It’s no secret that people are stressed out right now. The number of Americans contracting COVID-19 continues to grow, and on top of health-related fears are those concerning financial security. Add to the mix the inability to leave one’s home and you’ve got a recipe for crippling stress and anxiety — conditions that can have detrimental, long-lasting effects on our bodies and minds.
Ginger, a company specializing in on-demand mental health care, announced new data late last week on the mental health of U.S. workers before and after the onset of the COVID-19 pandemic, revealing a dramatic uptick in U.S. employee stress levels, a significant drop in productivity and an increase in the use of virtual mental health care for support.
Some of the numbers reported by Ginger were dramatic, with 88 percent of workers reporting moderate to extreme stress levels felt over the past four to six weeks and 69 percent of workers claiming this was the most stressful time of their entire professional career, including major events like the 9/11 terror attacks, the 2008 Great Recession and others. Also reporting extreme levels of stress were the vast majority of employees working from home at nearly 92 percent.
Right now everyone has their own reasons to be stressed, but what doesn’t change is how that stress manifests in our bodies, costing us our health and reducing our productivity at work. The good news is that there are ways to combat these negative responses while staying safely indoors, from keeping active to developing healthy coping mechanisms that allow our minds and bodies to be functioning at maximum capacity while we weather the storm.
Stay active indoors
It’s never been more important for us to be mindful of our health and the effects that stress may have on it, as 43 percent of U.S. employees have recently reported becoming physically ill as a result of work-related stress.
Maintaining a level of physical activity while indoors has an entire range of benefits, from ensuring a more restful night’s sleep to naturally raising our levels of feel-good chemicals like dopamine and serotonin.
“Physical activity is paramount to maintaining a healthy immune system, now more than ever. It’s important to take care of ourselves, our bodies, and each other. Aside from the health benefits it also has a significant impact on mental health,” says Joey Gonzalez, the owner of popular fitness boutique Barry’s. “For me, exercise has always been the best way to clear my mind, relax, and reset.”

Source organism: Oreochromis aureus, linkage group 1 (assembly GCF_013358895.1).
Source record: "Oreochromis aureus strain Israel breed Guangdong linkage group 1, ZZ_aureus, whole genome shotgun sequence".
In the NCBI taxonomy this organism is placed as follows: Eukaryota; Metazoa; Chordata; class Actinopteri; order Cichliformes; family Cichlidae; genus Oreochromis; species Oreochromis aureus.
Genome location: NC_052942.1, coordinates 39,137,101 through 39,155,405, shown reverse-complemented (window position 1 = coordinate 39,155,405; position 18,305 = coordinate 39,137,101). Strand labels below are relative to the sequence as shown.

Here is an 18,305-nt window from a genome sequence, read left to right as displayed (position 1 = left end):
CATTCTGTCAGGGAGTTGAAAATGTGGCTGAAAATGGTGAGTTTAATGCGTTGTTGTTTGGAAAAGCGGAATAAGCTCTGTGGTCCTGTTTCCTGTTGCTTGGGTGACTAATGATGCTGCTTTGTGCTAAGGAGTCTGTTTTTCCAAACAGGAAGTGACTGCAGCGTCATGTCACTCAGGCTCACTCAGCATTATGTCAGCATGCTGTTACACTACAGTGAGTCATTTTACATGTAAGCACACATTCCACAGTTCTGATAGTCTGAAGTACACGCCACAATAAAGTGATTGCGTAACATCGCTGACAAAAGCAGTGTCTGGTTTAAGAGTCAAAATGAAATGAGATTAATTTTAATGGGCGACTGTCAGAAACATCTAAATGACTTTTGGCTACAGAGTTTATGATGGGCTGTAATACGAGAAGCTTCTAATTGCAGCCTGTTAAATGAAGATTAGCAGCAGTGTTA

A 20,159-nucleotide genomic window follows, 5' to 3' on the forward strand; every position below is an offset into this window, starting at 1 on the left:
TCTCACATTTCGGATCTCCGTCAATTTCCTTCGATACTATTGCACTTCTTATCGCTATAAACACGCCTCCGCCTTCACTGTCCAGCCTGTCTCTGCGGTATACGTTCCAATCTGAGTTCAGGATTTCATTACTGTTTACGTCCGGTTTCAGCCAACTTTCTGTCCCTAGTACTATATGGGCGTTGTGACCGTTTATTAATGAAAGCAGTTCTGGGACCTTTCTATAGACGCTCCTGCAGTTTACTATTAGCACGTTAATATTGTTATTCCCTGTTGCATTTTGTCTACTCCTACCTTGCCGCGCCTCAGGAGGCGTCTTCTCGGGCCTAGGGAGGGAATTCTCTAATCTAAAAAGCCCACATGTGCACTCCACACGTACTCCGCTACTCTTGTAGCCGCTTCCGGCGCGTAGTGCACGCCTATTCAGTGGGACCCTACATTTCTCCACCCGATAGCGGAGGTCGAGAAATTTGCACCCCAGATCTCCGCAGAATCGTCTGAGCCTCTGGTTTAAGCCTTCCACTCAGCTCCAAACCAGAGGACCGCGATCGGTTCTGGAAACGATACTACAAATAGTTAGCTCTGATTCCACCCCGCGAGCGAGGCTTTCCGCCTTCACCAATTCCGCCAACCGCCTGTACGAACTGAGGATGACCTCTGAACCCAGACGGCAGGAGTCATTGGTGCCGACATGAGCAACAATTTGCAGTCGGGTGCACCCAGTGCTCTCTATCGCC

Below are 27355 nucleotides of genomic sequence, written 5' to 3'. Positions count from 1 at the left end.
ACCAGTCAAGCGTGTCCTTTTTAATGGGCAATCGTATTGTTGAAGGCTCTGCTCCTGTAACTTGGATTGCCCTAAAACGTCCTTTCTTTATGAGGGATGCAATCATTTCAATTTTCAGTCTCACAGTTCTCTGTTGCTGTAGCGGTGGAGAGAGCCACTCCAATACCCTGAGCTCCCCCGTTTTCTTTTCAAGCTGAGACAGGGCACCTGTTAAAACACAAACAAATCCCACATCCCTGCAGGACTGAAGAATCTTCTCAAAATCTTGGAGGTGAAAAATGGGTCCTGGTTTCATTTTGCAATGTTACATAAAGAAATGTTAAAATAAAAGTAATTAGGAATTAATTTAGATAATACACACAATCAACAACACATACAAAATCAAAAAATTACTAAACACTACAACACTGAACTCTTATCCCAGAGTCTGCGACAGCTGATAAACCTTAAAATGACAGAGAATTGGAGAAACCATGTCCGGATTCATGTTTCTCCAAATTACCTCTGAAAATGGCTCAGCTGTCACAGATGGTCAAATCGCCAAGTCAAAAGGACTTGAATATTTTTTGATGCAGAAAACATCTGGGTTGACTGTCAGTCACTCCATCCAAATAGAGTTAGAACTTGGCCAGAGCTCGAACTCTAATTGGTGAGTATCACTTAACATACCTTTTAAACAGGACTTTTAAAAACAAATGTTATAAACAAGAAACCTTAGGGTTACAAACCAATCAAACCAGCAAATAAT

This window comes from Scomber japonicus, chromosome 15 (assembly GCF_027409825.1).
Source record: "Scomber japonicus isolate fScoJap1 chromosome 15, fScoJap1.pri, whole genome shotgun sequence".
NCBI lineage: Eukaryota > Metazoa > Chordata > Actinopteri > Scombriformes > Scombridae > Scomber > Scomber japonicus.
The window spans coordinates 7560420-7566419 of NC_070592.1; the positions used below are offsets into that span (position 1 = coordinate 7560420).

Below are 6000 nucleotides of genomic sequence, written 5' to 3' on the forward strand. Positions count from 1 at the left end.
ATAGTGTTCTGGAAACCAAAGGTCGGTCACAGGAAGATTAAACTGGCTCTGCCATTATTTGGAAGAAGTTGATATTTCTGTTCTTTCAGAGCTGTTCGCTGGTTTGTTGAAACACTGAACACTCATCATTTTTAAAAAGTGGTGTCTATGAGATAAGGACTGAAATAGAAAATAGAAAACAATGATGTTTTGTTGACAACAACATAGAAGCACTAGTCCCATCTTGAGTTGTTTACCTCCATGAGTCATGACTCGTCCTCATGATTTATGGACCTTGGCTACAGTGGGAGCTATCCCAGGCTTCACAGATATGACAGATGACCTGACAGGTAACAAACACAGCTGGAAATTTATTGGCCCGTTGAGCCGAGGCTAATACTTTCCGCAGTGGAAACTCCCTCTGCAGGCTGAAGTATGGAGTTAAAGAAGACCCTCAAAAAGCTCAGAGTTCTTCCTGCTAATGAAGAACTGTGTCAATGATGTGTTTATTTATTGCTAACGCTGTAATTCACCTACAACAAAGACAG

Surround yourself with life
If you’ve so much as wandered down your street for some fresh air lately you may have noticed something new: Everyone is walking around with dogs. You aren’t going crazy for thinking it — shelters around the country have been reporting an exponential growth in the numbers of pets being adopted right now.
A spokesperson for Best Friends Animal Society in Atlanta recently told US News and World Report that the Georgia site normally sees about 10 pets placed in foster care in any given week. From March 16-20 she saw 62 dogs and cats find foster homes.
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There’s a scientific reason why people are more inclined to adopt or foster a pet right now too (besides shelter-in-place related boredom), as studies have shown that interacting with a friendly dog reduces levels of cortisol, the stress hormone. Just the sensory act of stroking a pet also lowers blood pressure and consequently reduces stress.
If a new pet isn’t in the cards for you right now, stress relief can also be found in the simple act of adding more live plants to your space. Studies suggest that even just looking at green plants can do wonders for your stress levels, and research has shown that owning indoor plants has the added benefit of natural air filtration. It’s also easier than ever to get plants, when online services like Bloomscape and The Sill send live greenery directly to your doorstep.
Get some deep, restorative sleep
Have you been having bizarre dreams lately? If so, you’re not the only one. Thousands of people have been sharing their peculiar #pandemicdreams on Twitter, many of which involve disease, fear or strange new surroundings.
Experts say that these dreams are a normal response to stress, and that our brains may also resort to searching for a less stressful scenarios while we sleep — a solid explanation for those suddenly dreaming of their past.
Another side effect of coronavirus-induced stress is lighter sleep, which psychoanalyst Robert Bosnak suggests may be the reason why we’re remembering all of our intense dreams from the night before. In fact, a recent survey of 1,000 people revealed that 22 percent of adults have been experiencing worse sleep patterns during the pandemic.
According to UCLA Professor Jennifer Martin, our bodies are created to stay awake during danger and so in a stressful situation, like a pandemic, you may remain on high alert which interrupts your sleep.
This increase in lighter sleep is doing us no favors during day time hours, as deep sleep is crucial for physical renewal, hormonal regulation and growth, according to the Harvard Business Review. Without deep sleep, you’re more likely to get sick, feel depressed and gain an unhealthy amount of weight.
Try cutting caffeine at least 10 hours before you plan on nodding off, and create a healthy routine that’ll set the mood for you to fall asleep faster with less stress on your mind. This might mean leaving your cell phone out of the bedroom before bedtime, staying away from the news at night or setting up a peaceful environment to promote rest — a completely darkened room and white noise playing. Sleep trackers like the Oura Ring and Whoop can also provide you with key insights into how peacefully you slept the night before, helping you to understand your levels of wakefulness the next day.
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